R. Vimal Kumar
Precision farming brings cheer to farmers in Tirupur
Tirupur: S. Jaganathan (59), M.Palanisamy (61) and C. Kittusamy (59), are some of the progressive farmers in Tirupur block sporting broadly smiles as their quest for transformation from productive agriculture to profitable agriculture have started yielding desiring results. They credit the change in the fortunes to adoption of precision farming techniques after them being enthused to take up the practice by the Horticulture department during a campaign conducted in the block few months ago under the Centre-sponsored Rashtriya Krishi Vikas Yojana.
“Productivity has almost doubled and profitability increased by about 35 percent vis-À-vis conventional techniques since precision farming methodology demands less manpower and help the plants develop effective root system needed for enhanced yield,” Mr. Kittusamy, told The Hindu.
Mr. Kittusamy has brought onion as the primary crop and maize as the second crop, over a hectare, under the precision farming at his farm at Kovilvazhi during the season.
Under the scheme, the department extended subsidy assistance to help the beneficiaries set up drip and fertigation systems besides distributing water soluable fertilizers like mono ammounium phosphate and N:P:K 19:19:19 worth Rs 25,000 free to each of the farmers covered.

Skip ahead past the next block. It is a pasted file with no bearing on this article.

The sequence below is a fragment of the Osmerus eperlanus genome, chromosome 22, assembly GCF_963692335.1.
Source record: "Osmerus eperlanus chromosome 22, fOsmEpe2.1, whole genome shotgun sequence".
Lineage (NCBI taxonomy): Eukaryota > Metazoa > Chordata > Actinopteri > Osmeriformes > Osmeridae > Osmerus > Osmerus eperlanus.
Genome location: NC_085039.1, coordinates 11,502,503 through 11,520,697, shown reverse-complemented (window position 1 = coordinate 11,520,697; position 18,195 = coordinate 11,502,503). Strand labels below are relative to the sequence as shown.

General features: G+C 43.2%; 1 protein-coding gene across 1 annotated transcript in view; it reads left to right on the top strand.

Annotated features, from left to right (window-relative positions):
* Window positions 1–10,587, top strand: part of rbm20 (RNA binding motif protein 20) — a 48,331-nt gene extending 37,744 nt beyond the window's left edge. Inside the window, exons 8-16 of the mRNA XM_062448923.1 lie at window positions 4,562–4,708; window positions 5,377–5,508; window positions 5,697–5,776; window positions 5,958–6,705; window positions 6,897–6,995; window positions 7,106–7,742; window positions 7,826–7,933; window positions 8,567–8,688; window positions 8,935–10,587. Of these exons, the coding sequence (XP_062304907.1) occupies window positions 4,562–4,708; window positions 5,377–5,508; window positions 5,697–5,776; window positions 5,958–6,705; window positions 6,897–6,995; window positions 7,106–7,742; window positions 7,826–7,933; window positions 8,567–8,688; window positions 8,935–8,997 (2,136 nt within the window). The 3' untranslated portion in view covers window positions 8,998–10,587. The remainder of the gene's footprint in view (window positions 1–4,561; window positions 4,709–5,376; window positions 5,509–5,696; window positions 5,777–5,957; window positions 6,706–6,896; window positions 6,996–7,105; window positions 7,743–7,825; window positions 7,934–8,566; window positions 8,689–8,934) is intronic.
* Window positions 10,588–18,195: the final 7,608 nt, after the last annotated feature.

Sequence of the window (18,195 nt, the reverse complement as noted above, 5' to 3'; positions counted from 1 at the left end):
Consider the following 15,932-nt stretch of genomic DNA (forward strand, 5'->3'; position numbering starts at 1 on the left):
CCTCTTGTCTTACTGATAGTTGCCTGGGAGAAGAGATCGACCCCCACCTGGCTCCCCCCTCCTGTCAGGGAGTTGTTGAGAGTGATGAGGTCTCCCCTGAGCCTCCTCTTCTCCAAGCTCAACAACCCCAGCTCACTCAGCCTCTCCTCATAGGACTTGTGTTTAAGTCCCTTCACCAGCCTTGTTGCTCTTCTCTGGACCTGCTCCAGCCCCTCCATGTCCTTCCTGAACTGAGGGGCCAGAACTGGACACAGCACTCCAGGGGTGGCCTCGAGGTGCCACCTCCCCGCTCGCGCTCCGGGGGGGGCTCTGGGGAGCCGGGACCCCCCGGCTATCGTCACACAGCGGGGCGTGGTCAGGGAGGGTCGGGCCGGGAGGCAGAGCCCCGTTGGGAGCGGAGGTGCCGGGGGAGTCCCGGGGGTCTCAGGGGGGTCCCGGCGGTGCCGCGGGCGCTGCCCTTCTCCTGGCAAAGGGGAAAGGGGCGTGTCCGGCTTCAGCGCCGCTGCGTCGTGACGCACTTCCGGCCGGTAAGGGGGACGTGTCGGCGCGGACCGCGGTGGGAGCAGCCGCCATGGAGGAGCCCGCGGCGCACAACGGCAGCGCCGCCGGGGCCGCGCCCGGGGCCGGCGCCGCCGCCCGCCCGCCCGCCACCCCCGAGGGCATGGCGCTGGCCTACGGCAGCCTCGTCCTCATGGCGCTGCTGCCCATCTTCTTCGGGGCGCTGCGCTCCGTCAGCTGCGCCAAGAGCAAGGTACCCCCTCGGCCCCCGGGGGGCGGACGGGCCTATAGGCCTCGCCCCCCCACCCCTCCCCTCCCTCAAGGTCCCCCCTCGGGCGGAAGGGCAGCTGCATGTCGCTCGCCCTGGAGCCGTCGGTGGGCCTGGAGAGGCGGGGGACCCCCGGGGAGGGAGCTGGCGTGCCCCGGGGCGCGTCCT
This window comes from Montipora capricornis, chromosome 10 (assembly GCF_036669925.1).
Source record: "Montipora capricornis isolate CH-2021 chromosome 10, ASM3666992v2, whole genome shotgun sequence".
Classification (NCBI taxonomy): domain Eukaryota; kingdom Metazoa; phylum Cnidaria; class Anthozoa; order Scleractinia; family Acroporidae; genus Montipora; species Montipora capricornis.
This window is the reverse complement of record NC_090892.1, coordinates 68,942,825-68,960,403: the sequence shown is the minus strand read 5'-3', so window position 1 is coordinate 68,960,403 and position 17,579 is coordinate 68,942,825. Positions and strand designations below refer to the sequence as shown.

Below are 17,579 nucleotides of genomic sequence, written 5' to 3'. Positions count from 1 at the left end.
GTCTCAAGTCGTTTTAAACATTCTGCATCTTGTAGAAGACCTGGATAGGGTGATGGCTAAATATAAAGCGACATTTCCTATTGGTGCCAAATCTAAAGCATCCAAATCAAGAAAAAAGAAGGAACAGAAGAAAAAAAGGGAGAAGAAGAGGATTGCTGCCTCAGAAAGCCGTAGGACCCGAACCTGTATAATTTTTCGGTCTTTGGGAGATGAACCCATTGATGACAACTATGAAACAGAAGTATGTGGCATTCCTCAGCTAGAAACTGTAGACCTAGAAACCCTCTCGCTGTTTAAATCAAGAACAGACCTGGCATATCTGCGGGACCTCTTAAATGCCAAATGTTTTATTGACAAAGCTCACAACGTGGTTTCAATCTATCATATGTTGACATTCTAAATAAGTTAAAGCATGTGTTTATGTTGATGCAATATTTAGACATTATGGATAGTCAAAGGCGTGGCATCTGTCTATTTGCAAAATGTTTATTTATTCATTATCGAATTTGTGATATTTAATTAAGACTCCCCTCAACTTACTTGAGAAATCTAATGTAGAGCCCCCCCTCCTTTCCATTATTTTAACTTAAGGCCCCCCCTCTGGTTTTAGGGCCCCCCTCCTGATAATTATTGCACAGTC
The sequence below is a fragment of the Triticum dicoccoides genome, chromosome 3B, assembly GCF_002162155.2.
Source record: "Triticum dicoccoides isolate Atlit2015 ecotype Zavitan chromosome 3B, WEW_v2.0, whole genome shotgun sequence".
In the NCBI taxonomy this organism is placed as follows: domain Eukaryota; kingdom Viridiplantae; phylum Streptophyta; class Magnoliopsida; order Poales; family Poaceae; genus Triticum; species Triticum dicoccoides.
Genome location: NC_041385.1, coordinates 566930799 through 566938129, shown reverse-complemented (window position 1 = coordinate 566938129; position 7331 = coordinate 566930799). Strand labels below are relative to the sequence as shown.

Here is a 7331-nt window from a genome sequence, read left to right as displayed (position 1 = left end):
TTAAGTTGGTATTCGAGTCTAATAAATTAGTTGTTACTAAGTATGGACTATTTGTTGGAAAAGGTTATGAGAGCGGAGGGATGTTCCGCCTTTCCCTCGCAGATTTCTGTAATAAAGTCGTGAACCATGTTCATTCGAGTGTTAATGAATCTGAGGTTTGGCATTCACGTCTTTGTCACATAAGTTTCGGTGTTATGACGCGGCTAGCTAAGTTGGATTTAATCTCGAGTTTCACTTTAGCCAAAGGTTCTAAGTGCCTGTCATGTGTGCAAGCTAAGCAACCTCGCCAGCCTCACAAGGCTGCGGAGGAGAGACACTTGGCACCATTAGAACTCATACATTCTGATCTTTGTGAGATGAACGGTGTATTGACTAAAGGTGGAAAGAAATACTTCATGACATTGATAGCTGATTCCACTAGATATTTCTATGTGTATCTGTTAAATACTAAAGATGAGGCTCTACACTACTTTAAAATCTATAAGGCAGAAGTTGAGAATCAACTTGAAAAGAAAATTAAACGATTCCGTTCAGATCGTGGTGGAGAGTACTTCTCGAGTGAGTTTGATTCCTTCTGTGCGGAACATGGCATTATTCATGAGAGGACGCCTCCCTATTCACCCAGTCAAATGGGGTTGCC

For Mr. Jaganathan, who has been cultivating turmeric, onion, tomato and chillies at Muthanampalayam village for the last 30 years, the adoption of precision farming method had increased his operational efficiency considerably. “With input costs trending higher and labour shortage becoming severe owing to migration of agricultural labourers into textile and other industrial sectors seeking better remuneration, the tools offered by precision agriculture come in handy for us to have a uniform field stand of crops that increases the yield by about 50 per cent,” he pointed out.
Mr. Palanisamy said that the produce from precision farming had been found to better in quality and commands premium rates in the market.
P. Santhanakrishnan, Assistant Director of Horticulture, said that the department has chalked out plans to take the technology to more farmers by taking them out on exposure visits to farms where precession farming had yielded better dividends.